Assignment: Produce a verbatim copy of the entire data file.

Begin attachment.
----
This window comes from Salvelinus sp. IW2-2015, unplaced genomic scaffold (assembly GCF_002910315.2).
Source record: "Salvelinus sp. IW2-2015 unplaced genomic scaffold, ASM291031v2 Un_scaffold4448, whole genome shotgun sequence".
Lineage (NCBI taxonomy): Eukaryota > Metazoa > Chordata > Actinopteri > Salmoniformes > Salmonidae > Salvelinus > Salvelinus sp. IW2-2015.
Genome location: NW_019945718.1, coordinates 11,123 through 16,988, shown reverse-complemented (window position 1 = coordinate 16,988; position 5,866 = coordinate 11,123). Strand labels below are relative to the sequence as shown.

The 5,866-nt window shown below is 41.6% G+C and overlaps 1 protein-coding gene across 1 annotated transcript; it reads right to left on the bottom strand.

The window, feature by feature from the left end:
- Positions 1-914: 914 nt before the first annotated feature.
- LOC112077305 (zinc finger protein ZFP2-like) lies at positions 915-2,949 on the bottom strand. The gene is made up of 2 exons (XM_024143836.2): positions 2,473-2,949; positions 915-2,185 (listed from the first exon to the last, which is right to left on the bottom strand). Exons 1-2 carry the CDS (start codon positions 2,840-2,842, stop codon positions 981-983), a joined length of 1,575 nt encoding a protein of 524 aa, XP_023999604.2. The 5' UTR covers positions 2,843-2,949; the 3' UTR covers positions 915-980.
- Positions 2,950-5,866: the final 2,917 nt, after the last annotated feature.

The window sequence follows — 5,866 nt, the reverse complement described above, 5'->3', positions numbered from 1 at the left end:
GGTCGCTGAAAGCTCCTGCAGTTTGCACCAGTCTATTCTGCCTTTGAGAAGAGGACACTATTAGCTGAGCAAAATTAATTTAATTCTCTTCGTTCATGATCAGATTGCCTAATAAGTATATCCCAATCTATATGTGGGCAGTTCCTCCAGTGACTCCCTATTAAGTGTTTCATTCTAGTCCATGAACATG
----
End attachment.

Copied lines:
This window comes from Salvelinus sp. IW2-2015, unplaced genomic scaffold (assembly GCF_002910315.2).
Source record: "Salvelinus sp. IW2-2015 unplaced genomic scaffold, ASM291031v2 Un_scaffold4448, whole genome shotgun sequence".
Lineage (NCBI taxonomy): Eukaryota > Metazoa > Chordata > Actinopteri > Salmoniformes > Salmonidae > Salvelinus > Salvelinus sp. IW2-2015.
Genome location: NW_019945718.1, coordinates 11,123 through 16,988, shown reverse-complemented (window position 1 = coordinate 16,988; position 5,866 = coordinate 11,123). Strand labels below are relative to the sequence as shown.

The 5,866-nt window shown below is 41.6% G+C and overlaps 1 protein-coding gene across 1 annotated transcript; it reads right to left on the bottom strand.

The window, feature by feature from the left end:
- Positions 1-914: 914 nt before the first annotated feature.
- LOC112077305 (zinc finger protein ZFP2-like) lies at positions 915-2,949 on the bottom strand. The gene is made up of 2 exons (XM_024143836.2): positions 2,473-2,949; positions 915-2,185 (listed from the first exon to the last, which is right to left on the bottom strand). Exons 1-2 carry the CDS (start codon positions 2,840-2,842, stop codon positions 981-983), a joined length of 1,575 nt encoding a protein of 524 aa, XP_023999604.2. The 5' UTR covers positions 2,843-2,949; the 3' UTR covers positions 915-980.
- Positions 2,950-5,866: the final 2,917 nt, after the last annotated feature.

The window sequence follows — 5,866 nt, the reverse complement described above, 5'->3', positions numbered from 1 at the left end:
GGTCGCTGAAAGCTCCTGCAGTTTGCACCAGTCTATTCTGCCTTTGAGAAGAGGACACTATTAGCTGAGCAAAATTAATTTAATTCTCTTCGTTCATGATCAGATTGCCTAATAAGTATATCCCAATCTATATGTGGGCAGTTCCTCCAGTGACTCCCTATTAAGTGTTTCATTCTAGTCCATGAACATG